Dual salary regime has outlived its purpose

Focus, Normal

The National, Wednesday July 31st, 2013

 THE dual salary regime in Papua New Guinea that disadvantages nationals  by a big margin is causing a brain drain and must end, writes DR GARRY SALI

ON September 16,  Papua New Guinea will celebrate 38 years of political independence from Australia. 

By then the unjust dual salary regime would have been in existence in this country for more than 38 years. 

Over the years, successive governments have failed to address this critical issue which cuts deeply through the minds of talented and genuine Papua New Guinean professionals in different fields. 

It is profoundly painful and agonising to accept what is being dished out. 

The continuation of this unfair dual salary system is absolutely ludicrous – it must be replaced by a single pay structure implemented across the country.  

In 2008, then prime minister Sir Michael Somare replying to a question from Western goverBob Danaya, told Parliament  there was a need for the dual salary structure to be examined, reviewed and adjusted so that a single salary structure for both nationals and expatriates be proposed and accepted all across the board. 

After five years, where is the dual salary review and the single line salary structure? 

In June this year, responding to questions raised by Bougainville MP Joe Lera on the dual salary system used by PNG universities,  Higher Education Research, Science and Technology Minister David Arore stressed that it was  being looked into with a aim of introducing a single salary structure for all academics, local or expatriate.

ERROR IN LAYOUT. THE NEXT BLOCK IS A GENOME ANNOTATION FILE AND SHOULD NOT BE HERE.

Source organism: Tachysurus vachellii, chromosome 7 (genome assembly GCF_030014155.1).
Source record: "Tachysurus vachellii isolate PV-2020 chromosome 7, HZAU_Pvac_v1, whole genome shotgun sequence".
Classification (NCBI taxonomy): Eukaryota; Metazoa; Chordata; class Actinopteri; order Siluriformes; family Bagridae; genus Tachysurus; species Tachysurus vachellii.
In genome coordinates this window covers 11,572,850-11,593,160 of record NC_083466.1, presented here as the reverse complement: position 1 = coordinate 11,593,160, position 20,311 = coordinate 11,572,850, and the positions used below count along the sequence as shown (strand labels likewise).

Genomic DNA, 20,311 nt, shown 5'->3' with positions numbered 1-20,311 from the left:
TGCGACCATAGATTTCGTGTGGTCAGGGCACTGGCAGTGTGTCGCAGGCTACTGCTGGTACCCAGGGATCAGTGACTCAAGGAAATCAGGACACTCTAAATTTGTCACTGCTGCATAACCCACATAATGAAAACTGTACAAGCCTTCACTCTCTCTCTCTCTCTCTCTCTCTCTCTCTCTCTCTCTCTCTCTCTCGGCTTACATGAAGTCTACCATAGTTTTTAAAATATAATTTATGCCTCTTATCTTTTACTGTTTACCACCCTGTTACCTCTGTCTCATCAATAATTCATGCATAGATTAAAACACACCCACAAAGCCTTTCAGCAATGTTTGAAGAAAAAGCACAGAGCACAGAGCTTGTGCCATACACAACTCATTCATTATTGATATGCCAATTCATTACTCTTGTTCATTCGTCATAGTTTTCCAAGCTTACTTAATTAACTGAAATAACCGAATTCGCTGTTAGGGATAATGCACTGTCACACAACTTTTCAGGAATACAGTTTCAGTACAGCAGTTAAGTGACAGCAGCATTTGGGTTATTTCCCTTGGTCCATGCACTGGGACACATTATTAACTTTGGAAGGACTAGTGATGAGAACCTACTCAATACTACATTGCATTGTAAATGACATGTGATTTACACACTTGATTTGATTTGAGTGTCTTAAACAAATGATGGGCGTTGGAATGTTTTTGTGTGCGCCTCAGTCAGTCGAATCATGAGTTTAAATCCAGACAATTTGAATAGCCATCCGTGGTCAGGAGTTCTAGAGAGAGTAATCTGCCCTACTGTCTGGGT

Will this be more mere political talk? We hope not. We need action to be taken now. 

In the political and bureaucrats fronts, it is known that the dual salary structure is an injustice and an insult to an educated Papua New Guinean. 

Deep in their minds, they know what is being protected and carried on over the years is ethically wrong in all facets.

What lacks is the political willpower and bureaucratic strength of character to bring this important change so that history is made today for future generations of talented Papua New Guineans. 

Retrospectively, the dual salary system was adopted and tailored to meet the needs and circumstances during the colonial era. 

Originally, the dual salary structure was adopted before independence when PNG did not have specialised and qualified people in the workforce.

Expatriates were then recruited on higher salary packages to attract skilled manpower to the remote colonial outpost of Papua and New Guinea that lacked suitable qualified and experienced personnel. 

Their job priority was to train Papua New Guineans. 

In a nutshell, such a policy was justified by the circumstances and fitting for that time. 

Papua New Guineans have come a long way and there are large number of them academically qualified and have excelled in different key fields. 

There is a pool of large national expertise available now.

Hence, a review of the dual salary system to reflect this national skilled manpower available is long overdue.

It is time for PNG to have an equal salary structure for both nationals and expatriates to enjoy – PNG can afford it.